Sunday Lunch


Poetry by Susmita Bhattacharya

 

It must begin with bitter gourd.

Deep-fried discs of acrid crunch to

cleanse your palate of the week’s insipid fare.

Mash steaming hot rice with your fingers,

mould into neat balls, glistening with invitation.

This is the proper way to begin

Sunday lunch.

 

Move on to slow-cooked dal,

swirling in turmeric. Warm cumin vapours.

A ghee-glazed bowl of molten comfort.

Sprinkle rock salt on fried potato chips.

A spoonful of mango pickle

from the tree in your mother’s garden,

under which you stole

your very first kiss.

 

Follow this with fish curry – not just any fish

but the kind that swim in green-skinned rivers

littered with marigold garlands, spent clay lamps

and prayers for the dead.

If lucky,

your tongue will remember

the taste of that river, the bite of that flesh,

the sting of the smoking hot mustard oil.

 

Next, drop a spoonful of tomato chutney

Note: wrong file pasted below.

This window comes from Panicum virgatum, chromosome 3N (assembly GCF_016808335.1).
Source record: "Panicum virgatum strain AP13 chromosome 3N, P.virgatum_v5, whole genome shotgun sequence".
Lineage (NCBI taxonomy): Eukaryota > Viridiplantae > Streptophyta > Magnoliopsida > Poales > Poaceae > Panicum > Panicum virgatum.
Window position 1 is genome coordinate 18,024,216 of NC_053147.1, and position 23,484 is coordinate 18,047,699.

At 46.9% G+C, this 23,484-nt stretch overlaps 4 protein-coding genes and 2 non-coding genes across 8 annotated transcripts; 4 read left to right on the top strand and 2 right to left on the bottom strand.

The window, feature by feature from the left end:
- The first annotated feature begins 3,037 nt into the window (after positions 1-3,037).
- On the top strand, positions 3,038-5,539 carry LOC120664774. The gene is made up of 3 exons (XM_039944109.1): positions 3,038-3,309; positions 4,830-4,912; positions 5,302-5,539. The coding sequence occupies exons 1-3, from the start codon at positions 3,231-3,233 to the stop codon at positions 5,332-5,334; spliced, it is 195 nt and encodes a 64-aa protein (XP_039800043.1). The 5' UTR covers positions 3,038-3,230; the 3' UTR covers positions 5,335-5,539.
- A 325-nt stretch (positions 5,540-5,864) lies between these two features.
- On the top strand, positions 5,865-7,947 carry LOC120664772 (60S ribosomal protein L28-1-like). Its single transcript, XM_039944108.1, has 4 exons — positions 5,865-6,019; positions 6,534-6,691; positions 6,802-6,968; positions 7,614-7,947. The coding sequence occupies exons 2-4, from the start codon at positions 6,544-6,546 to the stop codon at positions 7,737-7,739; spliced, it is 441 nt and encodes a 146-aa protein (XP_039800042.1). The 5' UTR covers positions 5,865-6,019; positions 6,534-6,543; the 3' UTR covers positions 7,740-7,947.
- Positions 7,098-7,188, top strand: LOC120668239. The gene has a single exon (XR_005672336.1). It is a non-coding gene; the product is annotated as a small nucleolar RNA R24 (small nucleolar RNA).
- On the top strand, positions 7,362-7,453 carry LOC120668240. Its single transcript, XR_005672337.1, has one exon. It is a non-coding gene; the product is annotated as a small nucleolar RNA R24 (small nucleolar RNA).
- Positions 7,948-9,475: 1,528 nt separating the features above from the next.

studded with pinpricks of nigella seeds

onto your mother’s stainless-steel dish

brought back from

your last visit home.

 

And you must, absolutely must

wipe clean every drop of that

chutney or a missed morsel of rice.

Suck on your fingers – one by one. Absorb the food,

the past, the spirits. The dish should reflect your

contented smile on its mirrored surface.

 

Finally lie back and reflect on the meal.

Sear it into your brain. So you can release its warmth

bit by bit, through a week full of cold sandwiches,

Ryvita and cheese, ready salted crisps,

until Sunday offers up its lingering hours again.

And you begin once more – stirring your memories, your history,

your dreams back to life.


Susmita Bhattacharya is an award-winning author and creative writing tutor. Her debut novel, The Normal State of Mind (Parthian, 2015, BEE Books, India 2016) was long-listed for the Word to Screen Prize at the Mumbai Film Festival, 2018. Her short story collection, Table Manners (Dahlia Books, 2018), won the Saboteur Awards Best Short Story Collection prize. She teaches creative writing at Winchester University and facilitates the Mayflower Young Writers programme in Southampton.